Goat breeding in South Tyrol

The Alpine region is characterised by many barren and inhospitable regions whose cultivation would not be possible without goats or sheep. Goats and sheep make an essential contribution to the preservation of the land in the mountain area as a lively economic and recreational area and thus also for tourism.

Goats and sheep have always been important farm animals in mountain agriculture. Thanks to their frugality and surefootedness, good feed conversion and resistance, they are indispensable for South Tyrolean alpine farming and on many mountain farms. As a result, many alpine pastures are preserved and protected from uncontrolled growth by small alpine shrubs.

In the Alpine region, more and more alpine pastures remain unused, and this trend is also evident in South Tyrol. It is becoming increasingly difficult to manage pastures profitably. The increase in large predators and, in turn, the decrease in livestock are contributing significantly to this. The damage caused by large predators is considerable, the farmers have to cope with great damage and find little understanding.

The favourable areas of the alpine pastures are more or less grazed by the cattle herds, the sheep and goats mostly graze on steep, barren soils. This also protects these areas from forestation and scrub encroachment.
Approximately 12.800 goats are kept in South Tyrol. The most important goat breeds are the Passeirer Gebirgsziege and the Bunte Edelziege.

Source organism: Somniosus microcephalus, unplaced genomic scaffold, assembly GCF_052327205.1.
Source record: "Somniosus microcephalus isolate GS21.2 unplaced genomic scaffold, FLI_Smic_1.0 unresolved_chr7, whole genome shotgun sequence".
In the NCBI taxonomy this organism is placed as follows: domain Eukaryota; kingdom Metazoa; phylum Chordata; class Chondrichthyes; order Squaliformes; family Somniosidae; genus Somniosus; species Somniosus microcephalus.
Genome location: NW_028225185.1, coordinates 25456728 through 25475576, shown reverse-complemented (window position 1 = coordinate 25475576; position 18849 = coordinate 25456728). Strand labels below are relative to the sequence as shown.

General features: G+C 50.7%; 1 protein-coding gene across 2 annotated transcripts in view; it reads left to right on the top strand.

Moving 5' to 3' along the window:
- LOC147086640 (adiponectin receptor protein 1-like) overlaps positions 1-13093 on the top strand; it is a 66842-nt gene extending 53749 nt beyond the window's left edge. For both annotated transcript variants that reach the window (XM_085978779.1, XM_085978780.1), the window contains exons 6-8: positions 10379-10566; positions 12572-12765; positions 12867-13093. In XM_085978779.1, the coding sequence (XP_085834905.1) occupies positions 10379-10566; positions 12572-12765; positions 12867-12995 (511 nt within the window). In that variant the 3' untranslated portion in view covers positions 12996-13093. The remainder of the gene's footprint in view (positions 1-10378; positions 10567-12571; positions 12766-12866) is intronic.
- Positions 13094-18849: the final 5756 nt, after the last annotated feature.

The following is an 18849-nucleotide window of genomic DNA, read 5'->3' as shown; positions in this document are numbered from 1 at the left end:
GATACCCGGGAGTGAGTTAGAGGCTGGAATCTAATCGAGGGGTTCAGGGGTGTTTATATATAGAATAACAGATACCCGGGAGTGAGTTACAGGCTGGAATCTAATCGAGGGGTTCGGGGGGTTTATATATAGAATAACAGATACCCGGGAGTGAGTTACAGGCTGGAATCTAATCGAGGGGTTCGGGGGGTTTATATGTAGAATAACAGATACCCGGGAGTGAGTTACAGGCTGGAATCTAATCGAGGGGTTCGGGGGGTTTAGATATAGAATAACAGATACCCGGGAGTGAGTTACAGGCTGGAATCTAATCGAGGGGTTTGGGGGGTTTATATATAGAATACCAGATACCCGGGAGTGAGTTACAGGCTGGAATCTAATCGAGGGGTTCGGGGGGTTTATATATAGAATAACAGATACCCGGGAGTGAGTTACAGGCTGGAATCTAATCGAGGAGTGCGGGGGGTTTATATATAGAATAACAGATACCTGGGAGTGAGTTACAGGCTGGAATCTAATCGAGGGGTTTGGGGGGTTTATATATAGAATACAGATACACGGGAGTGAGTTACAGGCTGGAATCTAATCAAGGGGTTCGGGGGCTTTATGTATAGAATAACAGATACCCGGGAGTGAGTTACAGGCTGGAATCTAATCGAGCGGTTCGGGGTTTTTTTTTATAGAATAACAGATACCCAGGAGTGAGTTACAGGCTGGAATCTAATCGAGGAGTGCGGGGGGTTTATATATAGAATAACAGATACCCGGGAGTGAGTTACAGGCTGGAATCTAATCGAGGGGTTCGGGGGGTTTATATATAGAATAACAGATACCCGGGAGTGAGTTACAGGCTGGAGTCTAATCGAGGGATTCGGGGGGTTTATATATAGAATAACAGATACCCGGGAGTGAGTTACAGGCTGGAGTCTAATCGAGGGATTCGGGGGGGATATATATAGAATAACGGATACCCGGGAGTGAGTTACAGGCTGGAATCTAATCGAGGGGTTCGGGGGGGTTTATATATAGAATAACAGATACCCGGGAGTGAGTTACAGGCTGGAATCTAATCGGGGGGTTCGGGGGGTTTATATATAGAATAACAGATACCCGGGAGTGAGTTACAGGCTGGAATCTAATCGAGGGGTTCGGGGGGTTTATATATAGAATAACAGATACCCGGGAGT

The Bunte Edelziege is the most widespread dairy goat breed in South Tyrol.
It is brown with a black underside and a black eel line along the midline of the back. It is medium to large framed with close lying smooth hair. May be hornless or horned.

Passeier Mountain Goat is considered a special delicacy. It is most common on the mountain farms of South Tyrol and is a reliable supplier of abundant quantities of delicious goat's milk.

Saanen goats
The Saanen goat is pure white and short-haired. The most famous and successful Swiss dairy goat all over the world originally comes from the Saanenland and Obersimmental regions. In many cases, the "Saane" has helped to consolidate the standard of the White German Edelziege by crossbreeding with German white goats.

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